Maysun March 19, 2015Posted by Geoffrey Hiller in Syria.
Missile attack in Saif Al Dawla district, Aleppo, Syria 2013
Maysun (b. 1980, Spain) has been covering political issues, social conflicts and natural disasters since 2005 She has freelanced for several NGO’s and national/international News Agencies such as EPA, AFP or ACN (Spain). Her work is distributed by Corbis. Her pictures have been published in TIME magazine, The New York Times, Lens Blog by NYT, National Geopraphic, Foreign Policy, The Guardian, Der Spiegel, Stern, Focus magazine, The Washington Post, The Wall Street Journal, Los Angeles Times, International Herald Tribune, ABC News, NBC News, Al Jazeera, El Pais, El Mundo, and CNN.
About the Photograph:
“This photograph was taken in March 2013, in the district of Saif Al Dawla, one of the neighborhoods controlled by the FSA in Aleppo. I was trying to find Palestinians to continue my long term project To Exist is to Resist, about Palestinian identity around the world. After some months searching I found this Palestinian-Syrian woman, born in Aleppo but from Palestinian origins who was living alone with her three children in her half destroyed house. Her husband was living in a part of Aleppo controlled by the government. They didn’t see each other since the battle for Aleppo began years ago by then.”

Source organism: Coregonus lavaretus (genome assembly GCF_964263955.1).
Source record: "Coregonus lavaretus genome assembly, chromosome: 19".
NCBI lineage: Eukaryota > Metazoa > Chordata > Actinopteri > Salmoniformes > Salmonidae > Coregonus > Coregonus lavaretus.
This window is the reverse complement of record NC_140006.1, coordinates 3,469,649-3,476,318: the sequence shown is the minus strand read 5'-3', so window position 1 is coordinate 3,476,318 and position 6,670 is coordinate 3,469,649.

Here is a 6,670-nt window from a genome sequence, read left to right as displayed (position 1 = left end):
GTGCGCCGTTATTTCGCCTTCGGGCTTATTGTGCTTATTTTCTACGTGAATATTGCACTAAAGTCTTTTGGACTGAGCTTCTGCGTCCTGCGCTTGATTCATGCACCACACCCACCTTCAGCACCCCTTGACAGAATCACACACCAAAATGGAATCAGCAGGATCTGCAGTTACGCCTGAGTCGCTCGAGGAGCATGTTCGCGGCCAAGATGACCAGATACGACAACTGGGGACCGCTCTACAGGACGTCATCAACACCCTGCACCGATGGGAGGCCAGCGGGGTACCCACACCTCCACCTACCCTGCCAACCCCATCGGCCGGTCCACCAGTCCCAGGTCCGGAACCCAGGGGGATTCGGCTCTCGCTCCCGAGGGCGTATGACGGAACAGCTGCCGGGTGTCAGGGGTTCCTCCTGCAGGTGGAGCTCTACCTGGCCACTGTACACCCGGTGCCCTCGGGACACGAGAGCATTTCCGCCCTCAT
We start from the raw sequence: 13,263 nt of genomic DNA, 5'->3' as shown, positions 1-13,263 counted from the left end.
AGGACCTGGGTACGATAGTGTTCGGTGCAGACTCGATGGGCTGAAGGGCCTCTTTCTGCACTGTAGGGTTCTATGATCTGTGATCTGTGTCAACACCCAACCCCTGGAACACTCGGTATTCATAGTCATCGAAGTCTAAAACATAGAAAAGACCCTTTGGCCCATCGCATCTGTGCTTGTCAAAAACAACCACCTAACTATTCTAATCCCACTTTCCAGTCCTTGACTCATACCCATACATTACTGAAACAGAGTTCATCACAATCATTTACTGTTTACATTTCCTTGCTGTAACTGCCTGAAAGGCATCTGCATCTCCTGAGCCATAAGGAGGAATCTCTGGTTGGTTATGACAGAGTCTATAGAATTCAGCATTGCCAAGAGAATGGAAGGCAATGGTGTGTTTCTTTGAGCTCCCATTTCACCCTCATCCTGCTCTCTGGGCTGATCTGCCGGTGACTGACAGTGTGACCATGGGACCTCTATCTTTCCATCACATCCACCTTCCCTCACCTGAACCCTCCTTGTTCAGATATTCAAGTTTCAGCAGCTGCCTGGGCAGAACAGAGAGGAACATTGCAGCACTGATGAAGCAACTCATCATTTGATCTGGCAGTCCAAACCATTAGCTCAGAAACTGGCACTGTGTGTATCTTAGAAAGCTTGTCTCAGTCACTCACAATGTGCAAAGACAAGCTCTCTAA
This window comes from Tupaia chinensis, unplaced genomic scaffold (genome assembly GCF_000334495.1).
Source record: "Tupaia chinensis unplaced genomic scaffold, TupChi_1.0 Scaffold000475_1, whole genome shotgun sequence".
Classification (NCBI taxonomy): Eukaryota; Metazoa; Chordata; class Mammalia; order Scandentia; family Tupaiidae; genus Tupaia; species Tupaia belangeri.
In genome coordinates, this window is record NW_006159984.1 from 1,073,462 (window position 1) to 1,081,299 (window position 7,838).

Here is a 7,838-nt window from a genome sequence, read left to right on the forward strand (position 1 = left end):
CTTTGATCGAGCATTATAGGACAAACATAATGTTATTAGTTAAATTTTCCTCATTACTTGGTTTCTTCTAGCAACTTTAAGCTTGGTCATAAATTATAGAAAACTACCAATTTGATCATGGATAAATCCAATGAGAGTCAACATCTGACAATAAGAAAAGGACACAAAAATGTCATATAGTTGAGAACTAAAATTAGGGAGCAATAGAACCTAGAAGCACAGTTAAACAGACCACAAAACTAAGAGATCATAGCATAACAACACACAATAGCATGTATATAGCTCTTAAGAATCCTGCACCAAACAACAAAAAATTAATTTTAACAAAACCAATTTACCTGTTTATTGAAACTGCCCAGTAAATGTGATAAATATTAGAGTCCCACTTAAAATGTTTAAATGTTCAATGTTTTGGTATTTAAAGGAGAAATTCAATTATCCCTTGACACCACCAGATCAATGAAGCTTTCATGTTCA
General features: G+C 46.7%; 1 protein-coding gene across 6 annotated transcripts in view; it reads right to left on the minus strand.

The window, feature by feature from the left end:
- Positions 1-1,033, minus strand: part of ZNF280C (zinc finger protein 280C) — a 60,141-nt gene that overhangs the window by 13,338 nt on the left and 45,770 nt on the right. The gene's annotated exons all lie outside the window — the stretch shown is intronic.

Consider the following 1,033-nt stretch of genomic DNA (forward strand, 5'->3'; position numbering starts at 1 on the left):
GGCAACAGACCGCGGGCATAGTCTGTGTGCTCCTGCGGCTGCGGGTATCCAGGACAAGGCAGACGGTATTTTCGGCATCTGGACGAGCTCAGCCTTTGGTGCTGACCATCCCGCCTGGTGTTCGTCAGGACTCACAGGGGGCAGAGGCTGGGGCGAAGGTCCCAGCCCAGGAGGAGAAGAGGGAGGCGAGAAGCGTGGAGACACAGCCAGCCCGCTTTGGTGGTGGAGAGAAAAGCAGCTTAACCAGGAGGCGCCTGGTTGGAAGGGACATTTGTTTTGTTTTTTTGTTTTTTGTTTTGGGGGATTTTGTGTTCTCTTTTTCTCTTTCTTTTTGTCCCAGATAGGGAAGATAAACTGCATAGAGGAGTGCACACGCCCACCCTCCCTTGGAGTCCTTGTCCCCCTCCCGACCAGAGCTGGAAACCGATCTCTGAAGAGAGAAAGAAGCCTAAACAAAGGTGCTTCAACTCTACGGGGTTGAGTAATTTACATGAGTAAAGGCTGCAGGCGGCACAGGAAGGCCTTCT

“She was an elementary school teacher from a school in the neighborhood, but she couldn’t continue working since the war began. Her situation was very delicate because she wasn’t able to openly take any side. If she would have taken part for the rebels and renounced the government pension, she wouldn’t have a way to feed her children. If she had openly supported the regime, she might had been killed, as she was living in the rebel-controlled side. Aware of the situation, she was trying to keep a low profile. Despite the precarious situation of her house, half destroyed by regime strikes, and the requests to move anywhere else, from an FSA officer who helped and protected her, she preferred to stay where she was because it was her home and she had nowhere else to go.”